Undergraduate Summer School 2016

The Undergraduate Summer School provides opportunities for talented undergraduate students to enhance their interest in mathematics. This program is open to undergraduates at all levels, from first-year students to those who have just completed their undergraduate education. There will be many organized activities, with some specifically targeted at students at the introductory level and others at more advanced students. There will also be time for study groups and individual projects guided by advisors, as well as other activities.

The 26th Annual PCMI Summer Session will be held June 30 – July 20, 2016.

Click HERE to apply to the Undergraduate Summer School program. 


2016 Course Descriptions:

Edward Aboufadel, Grand Valley State University

Data Analysis with Wavelets and Other Mathematical Tools

Prerequisites:  linear algebra, multivariable calculus, and at least one of calculus-based statistics, discrete mathematics, or college geometry.

Wavelets are a tool from mathematical analysis and a robust alternative to Fourier analysis.  It is suited for data that has jumps or edges, such as the grayscale intensity in digitized images.  Wavelets have been critical in the current digital revolution, finding applications in many areas such as video compression, pothole detection, medical image analysis, and the analysis and restoration of historical works of art.  This course will provide an introduction to wavelets and their application to data analysis and visualization, as well as other mathematics that can be used, such as geometry, approximation theory, and discrete mathematics.  The goal is to create innovative and unexpected techniques in order to intentionally simplify complex systems, answer new questions about the subject matter of the data, and present results in visually appealing, engaging, and meaningful ways.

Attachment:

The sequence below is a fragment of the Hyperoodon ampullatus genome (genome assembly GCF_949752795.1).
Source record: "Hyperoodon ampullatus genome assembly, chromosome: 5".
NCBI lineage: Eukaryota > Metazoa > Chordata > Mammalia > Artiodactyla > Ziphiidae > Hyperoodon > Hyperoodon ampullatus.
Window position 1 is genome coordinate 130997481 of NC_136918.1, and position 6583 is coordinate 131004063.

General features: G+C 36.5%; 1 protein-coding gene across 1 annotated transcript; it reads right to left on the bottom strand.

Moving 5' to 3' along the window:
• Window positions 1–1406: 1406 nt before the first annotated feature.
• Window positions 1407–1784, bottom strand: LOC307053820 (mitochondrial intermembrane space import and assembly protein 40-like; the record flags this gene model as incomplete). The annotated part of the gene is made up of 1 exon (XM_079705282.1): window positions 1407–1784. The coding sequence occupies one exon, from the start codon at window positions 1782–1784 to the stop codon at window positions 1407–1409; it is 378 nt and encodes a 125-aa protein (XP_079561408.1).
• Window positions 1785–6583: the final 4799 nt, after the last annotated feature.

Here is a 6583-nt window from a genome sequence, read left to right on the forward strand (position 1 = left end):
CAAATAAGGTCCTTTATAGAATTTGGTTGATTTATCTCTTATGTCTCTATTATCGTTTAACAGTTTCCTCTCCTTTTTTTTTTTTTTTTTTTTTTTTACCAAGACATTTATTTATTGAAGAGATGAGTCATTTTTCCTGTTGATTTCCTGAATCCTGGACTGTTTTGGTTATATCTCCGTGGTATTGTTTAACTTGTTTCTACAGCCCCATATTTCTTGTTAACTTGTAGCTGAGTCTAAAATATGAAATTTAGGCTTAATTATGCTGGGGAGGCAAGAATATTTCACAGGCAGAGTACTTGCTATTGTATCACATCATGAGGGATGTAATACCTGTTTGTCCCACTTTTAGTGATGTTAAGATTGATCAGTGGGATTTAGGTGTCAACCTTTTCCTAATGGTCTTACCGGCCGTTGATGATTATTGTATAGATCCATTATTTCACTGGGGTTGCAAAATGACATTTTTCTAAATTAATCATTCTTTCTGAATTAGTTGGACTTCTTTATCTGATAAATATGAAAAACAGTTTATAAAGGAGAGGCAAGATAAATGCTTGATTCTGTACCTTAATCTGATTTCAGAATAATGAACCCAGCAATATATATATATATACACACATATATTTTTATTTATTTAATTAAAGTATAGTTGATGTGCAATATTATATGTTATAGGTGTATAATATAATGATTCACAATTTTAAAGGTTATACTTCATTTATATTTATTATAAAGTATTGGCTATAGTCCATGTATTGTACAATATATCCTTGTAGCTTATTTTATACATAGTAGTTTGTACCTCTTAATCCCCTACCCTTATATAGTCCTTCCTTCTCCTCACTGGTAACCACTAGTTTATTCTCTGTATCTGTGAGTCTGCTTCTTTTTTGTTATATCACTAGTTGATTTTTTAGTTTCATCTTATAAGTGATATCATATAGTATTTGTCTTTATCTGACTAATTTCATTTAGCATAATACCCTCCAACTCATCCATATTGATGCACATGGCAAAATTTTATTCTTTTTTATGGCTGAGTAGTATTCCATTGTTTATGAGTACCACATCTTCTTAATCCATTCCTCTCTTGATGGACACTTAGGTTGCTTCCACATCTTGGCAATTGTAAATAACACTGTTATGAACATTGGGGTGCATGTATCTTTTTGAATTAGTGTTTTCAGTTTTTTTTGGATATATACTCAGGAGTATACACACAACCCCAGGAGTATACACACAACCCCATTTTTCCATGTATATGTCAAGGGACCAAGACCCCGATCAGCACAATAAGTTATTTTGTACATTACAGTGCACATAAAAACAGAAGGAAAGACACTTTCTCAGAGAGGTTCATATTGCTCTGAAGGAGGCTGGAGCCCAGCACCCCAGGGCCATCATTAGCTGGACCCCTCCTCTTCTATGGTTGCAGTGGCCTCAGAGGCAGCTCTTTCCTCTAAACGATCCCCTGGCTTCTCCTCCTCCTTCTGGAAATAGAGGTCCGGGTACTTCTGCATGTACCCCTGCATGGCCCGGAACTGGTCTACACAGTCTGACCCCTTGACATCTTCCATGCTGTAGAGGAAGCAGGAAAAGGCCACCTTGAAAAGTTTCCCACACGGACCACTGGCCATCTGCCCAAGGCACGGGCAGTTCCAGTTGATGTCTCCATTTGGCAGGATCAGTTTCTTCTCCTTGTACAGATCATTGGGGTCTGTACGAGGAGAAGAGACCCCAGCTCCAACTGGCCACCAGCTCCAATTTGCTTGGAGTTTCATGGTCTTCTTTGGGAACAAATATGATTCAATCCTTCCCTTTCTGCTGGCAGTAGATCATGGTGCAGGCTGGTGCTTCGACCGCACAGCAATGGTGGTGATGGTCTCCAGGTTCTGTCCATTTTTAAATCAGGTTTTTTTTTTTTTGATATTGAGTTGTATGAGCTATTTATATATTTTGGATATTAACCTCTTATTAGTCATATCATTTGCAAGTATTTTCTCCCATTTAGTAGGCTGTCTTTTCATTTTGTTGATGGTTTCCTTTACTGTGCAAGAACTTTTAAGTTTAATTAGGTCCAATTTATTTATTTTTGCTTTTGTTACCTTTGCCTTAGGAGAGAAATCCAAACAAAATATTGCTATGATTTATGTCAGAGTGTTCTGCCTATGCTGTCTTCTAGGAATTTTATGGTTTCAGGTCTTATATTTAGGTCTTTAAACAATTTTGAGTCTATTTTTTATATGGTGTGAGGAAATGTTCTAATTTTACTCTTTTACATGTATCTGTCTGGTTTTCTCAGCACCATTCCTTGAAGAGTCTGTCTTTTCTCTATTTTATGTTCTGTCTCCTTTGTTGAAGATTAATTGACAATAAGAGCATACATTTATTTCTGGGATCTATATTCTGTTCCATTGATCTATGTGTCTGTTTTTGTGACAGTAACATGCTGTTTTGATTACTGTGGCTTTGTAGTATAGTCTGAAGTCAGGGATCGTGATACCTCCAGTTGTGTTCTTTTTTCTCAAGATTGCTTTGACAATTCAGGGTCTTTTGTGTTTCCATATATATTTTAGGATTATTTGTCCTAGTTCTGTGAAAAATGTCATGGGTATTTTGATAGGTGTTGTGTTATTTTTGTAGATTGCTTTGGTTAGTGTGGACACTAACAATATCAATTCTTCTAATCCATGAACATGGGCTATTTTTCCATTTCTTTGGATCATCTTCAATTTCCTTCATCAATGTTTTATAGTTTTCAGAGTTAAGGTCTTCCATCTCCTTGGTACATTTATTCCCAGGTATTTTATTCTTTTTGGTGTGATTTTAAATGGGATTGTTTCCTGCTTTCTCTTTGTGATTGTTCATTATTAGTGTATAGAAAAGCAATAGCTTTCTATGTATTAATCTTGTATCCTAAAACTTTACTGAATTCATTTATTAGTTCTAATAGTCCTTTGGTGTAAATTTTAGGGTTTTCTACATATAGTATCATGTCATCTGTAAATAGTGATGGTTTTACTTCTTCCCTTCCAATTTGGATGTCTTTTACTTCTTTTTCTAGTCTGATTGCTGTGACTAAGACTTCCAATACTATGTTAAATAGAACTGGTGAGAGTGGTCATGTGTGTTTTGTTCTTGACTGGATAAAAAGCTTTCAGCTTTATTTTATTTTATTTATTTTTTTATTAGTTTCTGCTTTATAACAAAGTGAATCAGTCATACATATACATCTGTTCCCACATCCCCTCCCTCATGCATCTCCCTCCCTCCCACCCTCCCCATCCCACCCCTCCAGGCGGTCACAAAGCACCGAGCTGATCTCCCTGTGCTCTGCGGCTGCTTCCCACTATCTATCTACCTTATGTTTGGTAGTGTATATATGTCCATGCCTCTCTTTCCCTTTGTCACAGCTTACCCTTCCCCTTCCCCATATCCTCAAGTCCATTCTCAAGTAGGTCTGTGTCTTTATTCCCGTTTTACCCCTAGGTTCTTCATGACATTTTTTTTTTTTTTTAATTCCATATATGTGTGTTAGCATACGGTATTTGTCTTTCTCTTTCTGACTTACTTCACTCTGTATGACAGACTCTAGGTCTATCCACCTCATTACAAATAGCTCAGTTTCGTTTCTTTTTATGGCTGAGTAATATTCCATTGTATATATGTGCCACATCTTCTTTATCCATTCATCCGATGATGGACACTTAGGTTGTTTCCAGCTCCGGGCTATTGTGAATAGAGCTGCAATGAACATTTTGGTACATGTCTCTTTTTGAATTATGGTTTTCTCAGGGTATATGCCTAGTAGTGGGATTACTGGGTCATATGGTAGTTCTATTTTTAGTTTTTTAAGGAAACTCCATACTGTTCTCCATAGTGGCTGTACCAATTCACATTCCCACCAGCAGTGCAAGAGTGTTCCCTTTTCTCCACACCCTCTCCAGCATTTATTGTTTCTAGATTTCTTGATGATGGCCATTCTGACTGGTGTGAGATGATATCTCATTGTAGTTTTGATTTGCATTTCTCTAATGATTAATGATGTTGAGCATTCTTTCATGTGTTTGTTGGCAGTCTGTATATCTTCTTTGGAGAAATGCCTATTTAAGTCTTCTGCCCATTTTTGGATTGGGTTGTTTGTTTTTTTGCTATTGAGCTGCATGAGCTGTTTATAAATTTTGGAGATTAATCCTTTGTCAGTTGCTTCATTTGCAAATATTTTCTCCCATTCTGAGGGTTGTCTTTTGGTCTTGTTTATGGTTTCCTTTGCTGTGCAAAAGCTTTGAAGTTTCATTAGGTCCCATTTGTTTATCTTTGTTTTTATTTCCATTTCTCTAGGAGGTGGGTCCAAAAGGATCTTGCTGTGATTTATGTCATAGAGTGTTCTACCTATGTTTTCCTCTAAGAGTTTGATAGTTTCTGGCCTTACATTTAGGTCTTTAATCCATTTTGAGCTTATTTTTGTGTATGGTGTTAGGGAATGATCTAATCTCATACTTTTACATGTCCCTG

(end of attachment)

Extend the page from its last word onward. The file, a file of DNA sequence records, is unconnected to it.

Rebecca Nugent, Carnegie Mellon University

Visualizing and Learning the Structure in Data

What are the location and severity patterns of earthquakes off Fiji?  What characteristics of the purchases you make on Amazon determine what products they recommend?  Can we predict the presence of roads and infrastructure from images of the earth's surface? Which words should be flagged in emails as indicating spam? Or in Internet chatter indicating potential acts of terror?    Is divorce contagious among friends?  What about obesity?  What grocery store items tend to be purchased together? Beer and diapers?

All of these questions can be answered by discerning, visualizing, and learning the structure in data.  While data sets used to be limited in size by the cost of their collection, today's data analytics problems are large, complicated, and messy.  Mistakes in data entry and odd anomalies can derail analyses if not identified and addressed.  Often the real information in the data or "signal" is hidden in all the background noise.  Statistical learning methods are designed to learn, extract, and model the important information and features in a data set. These methods should always be coupled with appropriate graphical displays of the quantitative information. This course will serve to introduce the student to both the most common forms of graphical displays (and their uses and misuses) and different supervised and unsupervised learning techniques (i.e. "learning with and without labels") focusing on clustering and classification methodology. Students will also engage in projects using both graphical methods and learning models to understand data from real, interdisciplinary research problems.

 

There will be a lot of other mathematics going on at PCMI.  Participants in the UGSS  will have the chance to meet and interact with mathematicians and math teachers from around the world. The Undergraduate Summer School is for all undergraduates or recent graduates. The only prerequisite is a course in abstract algebra.

 

The Coordinators of PCMI’s Undergraduate Summer School are Steven Cox, Rice University, and Thomas Garrity, Williams College.